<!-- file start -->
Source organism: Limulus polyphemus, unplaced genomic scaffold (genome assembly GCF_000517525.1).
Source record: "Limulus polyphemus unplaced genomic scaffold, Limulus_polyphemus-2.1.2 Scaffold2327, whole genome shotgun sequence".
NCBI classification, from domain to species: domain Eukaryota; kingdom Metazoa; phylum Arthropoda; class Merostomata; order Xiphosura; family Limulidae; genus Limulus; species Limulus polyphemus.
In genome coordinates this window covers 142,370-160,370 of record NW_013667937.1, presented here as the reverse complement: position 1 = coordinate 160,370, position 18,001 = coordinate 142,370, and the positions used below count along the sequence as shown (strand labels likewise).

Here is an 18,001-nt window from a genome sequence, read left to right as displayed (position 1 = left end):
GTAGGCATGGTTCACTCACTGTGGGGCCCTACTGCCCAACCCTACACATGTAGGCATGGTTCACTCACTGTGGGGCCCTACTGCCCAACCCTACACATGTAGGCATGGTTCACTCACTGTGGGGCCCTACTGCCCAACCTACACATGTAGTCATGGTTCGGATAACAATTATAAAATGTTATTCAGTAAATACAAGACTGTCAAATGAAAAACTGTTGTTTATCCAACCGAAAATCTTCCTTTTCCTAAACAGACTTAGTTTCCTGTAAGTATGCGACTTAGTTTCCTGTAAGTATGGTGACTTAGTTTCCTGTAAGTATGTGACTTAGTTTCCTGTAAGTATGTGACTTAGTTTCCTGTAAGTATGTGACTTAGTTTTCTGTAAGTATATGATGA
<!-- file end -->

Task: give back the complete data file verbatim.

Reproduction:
Source organism: Limulus polyphemus, unplaced genomic scaffold (genome assembly GCF_000517525.1).
Source record: "Limulus polyphemus unplaced genomic scaffold, Limulus_polyphemus-2.1.2 Scaffold2327, whole genome shotgun sequence".
NCBI classification, from domain to species: domain Eukaryota; kingdom Metazoa; phylum Arthropoda; class Merostomata; order Xiphosura; family Limulidae; genus Limulus; species Limulus polyphemus.
In genome coordinates this window covers 142,370-160,370 of record NW_013667937.1, presented here as the reverse complement: position 1 = coordinate 160,370, position 18,001 = coordinate 142,370, and the positions used below count along the sequence as shown (strand labels likewise).

Here is an 18,001-nt window from a genome sequence, read left to right as displayed (position 1 = left end):
GTAGGCATGGTTCACTCACTGTGGGGCCCTACTGCCCAACCCTACACATGTAGGCATGGTTCACTCACTGTGGGGCCCTACTGCCCAACCCTACACATGTAGGCATGGTTCACTCACTGTGGGGCCCTACTGCCCAACCTACACATGTAGTCATGGTTCGGATAACAATTATAAAATGTTATTCAGTAAATACAAGACTGTCAAATGAAAAACTGTTGTTTATCCAACCGAAAATCTTCCTTTTCCTAAACAGACTTAGTTTCCTGTAAGTATGCGACTTAGTTTCCTGTAAGTATGGTGACTTAGTTTCCTGTAAGTATGTGACTTAGTTTCCTGTAAGTATGTGACTTAGTTTCCTGTAAGTATGTGACTTAGTTTTCTGTAAGTATATGATGA